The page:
Releasing a new album, for any artist, is a mixture of excitement, terror and stress, but when you have a release date a month away and you're doing press and the album isn't finished, those feelings tend to be amplified.
So forgive the members of Mumford & Sons if they're a little wired ahead of the release of their fourth studio album, Delta, due November 16.
Lead singer Marcus Mumford tells Q104.3's Out of the Box with Jonathan Clarke about a dream he had the night before their interview that's particularly expository of his head space just a month before the album arrives.
"I dreamt last night, because we're mastering the record tonight — we have to hand it in tomorrow ... I dreamt last night that I showed up at the studio today, and the lads had invited loads of people that we'd never met before to come and sing on the record and kind of replace all of my vocals," Mumford recalls, above band mate Winston Marshall's laughter.
"And I was like, 'Lads, I can understand where you're coming from, but I've tried my hardest here and, if I don't sing any of the words, then I guess I'm not the singer anymore. Maybe that's fine, maybe that's good!'"
As of the publication of this article, Mumford is still the singer of Mumford & Sons. But the album cycle for Delta promises to provide more than a few firsts for the band.
For example: despite the GRAMMY Award-winning band's incredible success over the years, Mumford & Sons has never played Madison Square Garden. But that's about to change.
"We've never played there," Mumford said, confirming that he's never before graced The Garden's stage, even in a guest spot. "Never jumped on stage. I've watched a lot of ice hockey and a lot of basketball and plenty of bands there. I went to two of Radiohead's four nights there. it's a sacred room. We just saw U2 there recently. It's been on the list for a long time. And we've played lots of other places in New York, and it was time to do MSG."
"I'm not sure we're gonna reach Billy Joel's record," Mumford added. "...He's just done 100 [concerts]."
The album title, Delta, came from the fact that this is the band's fourth album. Delta "it's the fourth letter of the Greek and phonetic alphabet," Mumford explained.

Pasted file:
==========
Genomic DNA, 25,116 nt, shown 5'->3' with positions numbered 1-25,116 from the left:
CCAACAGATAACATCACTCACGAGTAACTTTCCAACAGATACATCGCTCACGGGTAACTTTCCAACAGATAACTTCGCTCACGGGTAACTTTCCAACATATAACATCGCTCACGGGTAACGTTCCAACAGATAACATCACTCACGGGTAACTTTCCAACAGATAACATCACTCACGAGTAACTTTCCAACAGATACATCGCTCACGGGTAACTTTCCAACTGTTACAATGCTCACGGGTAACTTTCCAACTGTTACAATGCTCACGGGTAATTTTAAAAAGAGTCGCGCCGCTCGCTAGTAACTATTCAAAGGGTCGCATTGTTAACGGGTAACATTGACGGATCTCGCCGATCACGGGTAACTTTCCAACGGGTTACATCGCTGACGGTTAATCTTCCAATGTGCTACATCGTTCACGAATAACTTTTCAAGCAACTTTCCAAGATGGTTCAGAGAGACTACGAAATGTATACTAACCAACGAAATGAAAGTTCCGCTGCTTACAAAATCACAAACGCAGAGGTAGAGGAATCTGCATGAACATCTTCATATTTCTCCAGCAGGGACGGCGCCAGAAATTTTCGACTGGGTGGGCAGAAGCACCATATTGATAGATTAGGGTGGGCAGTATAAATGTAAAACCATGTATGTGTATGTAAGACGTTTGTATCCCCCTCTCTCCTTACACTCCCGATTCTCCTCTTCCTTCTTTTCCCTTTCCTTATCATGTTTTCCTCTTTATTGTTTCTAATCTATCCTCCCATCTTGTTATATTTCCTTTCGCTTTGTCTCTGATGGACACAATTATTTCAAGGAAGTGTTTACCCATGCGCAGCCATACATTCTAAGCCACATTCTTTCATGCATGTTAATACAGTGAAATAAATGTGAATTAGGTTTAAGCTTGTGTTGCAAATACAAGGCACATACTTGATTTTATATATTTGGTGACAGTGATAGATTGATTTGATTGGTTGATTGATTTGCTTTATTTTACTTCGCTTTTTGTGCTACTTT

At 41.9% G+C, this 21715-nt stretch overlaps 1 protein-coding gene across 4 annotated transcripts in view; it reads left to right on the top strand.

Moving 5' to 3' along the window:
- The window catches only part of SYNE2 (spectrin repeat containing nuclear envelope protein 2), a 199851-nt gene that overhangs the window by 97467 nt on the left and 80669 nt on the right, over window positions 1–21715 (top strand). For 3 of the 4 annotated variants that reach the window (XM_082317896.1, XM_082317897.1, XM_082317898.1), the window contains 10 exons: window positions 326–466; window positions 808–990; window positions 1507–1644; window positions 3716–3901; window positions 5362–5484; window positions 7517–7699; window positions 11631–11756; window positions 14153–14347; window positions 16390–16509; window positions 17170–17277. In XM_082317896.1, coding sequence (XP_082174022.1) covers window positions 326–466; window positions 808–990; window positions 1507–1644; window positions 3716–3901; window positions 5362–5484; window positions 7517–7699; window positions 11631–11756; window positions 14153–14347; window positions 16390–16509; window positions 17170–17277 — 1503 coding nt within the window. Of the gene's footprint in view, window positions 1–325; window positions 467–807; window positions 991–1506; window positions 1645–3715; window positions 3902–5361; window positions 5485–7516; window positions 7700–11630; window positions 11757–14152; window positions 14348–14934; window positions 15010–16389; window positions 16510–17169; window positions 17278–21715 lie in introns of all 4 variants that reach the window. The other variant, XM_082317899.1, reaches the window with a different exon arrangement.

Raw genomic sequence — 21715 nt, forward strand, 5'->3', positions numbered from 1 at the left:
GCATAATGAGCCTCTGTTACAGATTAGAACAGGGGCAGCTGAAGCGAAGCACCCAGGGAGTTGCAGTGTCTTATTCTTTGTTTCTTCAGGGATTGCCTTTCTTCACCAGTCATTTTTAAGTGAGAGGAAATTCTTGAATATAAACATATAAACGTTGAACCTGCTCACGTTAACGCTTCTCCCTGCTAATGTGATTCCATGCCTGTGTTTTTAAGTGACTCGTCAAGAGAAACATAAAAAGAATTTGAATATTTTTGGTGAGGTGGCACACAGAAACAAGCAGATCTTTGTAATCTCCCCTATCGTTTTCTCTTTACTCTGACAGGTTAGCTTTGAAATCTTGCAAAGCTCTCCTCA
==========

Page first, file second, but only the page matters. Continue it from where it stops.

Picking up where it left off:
"That's where it started," he continued. "And then we started buying into the idea that we'd come into the studio with, like, 35 songs. It felt like quite a prolific or fertile time ... and [river] deltas tend to be [fertile]."
Delta also finds the band going back to its roots, so to speak. While Mumford & Sons took up electric instruments for 2015's Wilder Mind, on the new album it's back to acoustic instruments ... but with a twist, explains Marshall.
"Having done Wilder Mind and getting to play the electric instruments that we felt a little deprived of during the first two albums, now we feel like we're at a place where we can play anything, and we're excited to play everything," Marshall said.
"Tie into that: Paul Epworth, our producer, was encouraging us to try and use those instruments and make them sound not like those instruments. So that opened a whole new world up, particularly for me with the banjo."
Marshall downplays his abilities as a banjo player, so he says he was thrilled when Epworth encouraged him to experiment with effects and demand more unusual sounds from his instrument.
The pair admits that they aren't sure yet how they're going to reproduce those sounds live.
"Turns out if you side-chain the banjo and put it down two octaves, it doesn't sound like a banjo, but it also doesn't sound like that much [of anything] you've ever heard before," Mumford adds. "It's been really fun, man. We've had more fun in the studio than we've ever had. And it has felt, creatively, very free."
After Mumford & Sons drop Delta, the group will hit the road for a 60-date arena tour this winter. You can get all the tour dates here.
Check out the official lyric video for "Guiding Light" below!